Charities make giving high-tech
Posted November 25, 2009 5:08 p.m. EST
Updated November 25, 2009 6:51 p.m. EST
Raleigh, N.C. — A high-tech world and an economic downturn have spurred charities to create new ways for people to donate.
Kristynna Oliver was happy to pull out her credit card when she passed the Salvation Army's red kettle at Triangle Town Center. It's one of four in the Triangle equipped with a credit-card reader.
"It's definitely a way I can contribute, because I don't carry cash," said Oliver, adding that she liked the convenience of not having to rummage around in her purse for change.
North Carolina State University has adopted another high-tech strategy to raise money for a scholarship in honor of legendary women's basketball coach Kay Yow: Donors can send a text message, and the $5 donation is added to their phone bill.
Charities have been forced to adapt to get attention and money in a world that has changed the way it communicates, said Todd Cohen, with the Raleigh-based Philanthropy Journal.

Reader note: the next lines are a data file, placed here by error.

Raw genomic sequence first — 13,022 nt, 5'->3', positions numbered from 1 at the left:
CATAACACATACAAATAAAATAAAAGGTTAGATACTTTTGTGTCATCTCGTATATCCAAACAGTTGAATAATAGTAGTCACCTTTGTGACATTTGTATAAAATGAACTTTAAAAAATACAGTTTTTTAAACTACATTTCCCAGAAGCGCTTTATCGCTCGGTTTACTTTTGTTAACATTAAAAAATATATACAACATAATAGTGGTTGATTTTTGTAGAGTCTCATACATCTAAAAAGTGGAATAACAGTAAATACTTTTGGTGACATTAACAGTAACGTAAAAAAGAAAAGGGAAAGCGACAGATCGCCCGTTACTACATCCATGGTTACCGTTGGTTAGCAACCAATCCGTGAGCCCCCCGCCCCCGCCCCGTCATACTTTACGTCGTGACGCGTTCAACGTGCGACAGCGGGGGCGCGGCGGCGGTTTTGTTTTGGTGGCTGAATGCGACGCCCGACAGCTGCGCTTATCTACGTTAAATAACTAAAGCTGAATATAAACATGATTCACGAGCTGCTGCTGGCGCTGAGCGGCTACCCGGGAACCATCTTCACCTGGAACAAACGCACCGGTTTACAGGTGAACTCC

"When there are changes in the way people communicate, it changes the culture," Cohen said. "It changes the way we live. It changes the way we work. It changes the way we give."
He pointed out other aspects of the explosion of high-tech donation opportunities: Facebook has a "giving" section for charitable causes. When people buy from the Home Shopping Network's Web site, they are asked to contribute to the Susan B. Komen Foundation. Workers can donate through a payroll deduction.
"You need to try everything you can that works," Cohen said. "This is a way that people communicate today, and charities need to learn how to communicate that way as well."
Donors at the Salvation Army kettle said they believed the new high-tech options will increase giving.
"It's a wonderful new idea to do that," donor Birute Whisnant said. "Sometimes, you know you don't have the cash, and your heart is there to help, during the holiday season especially."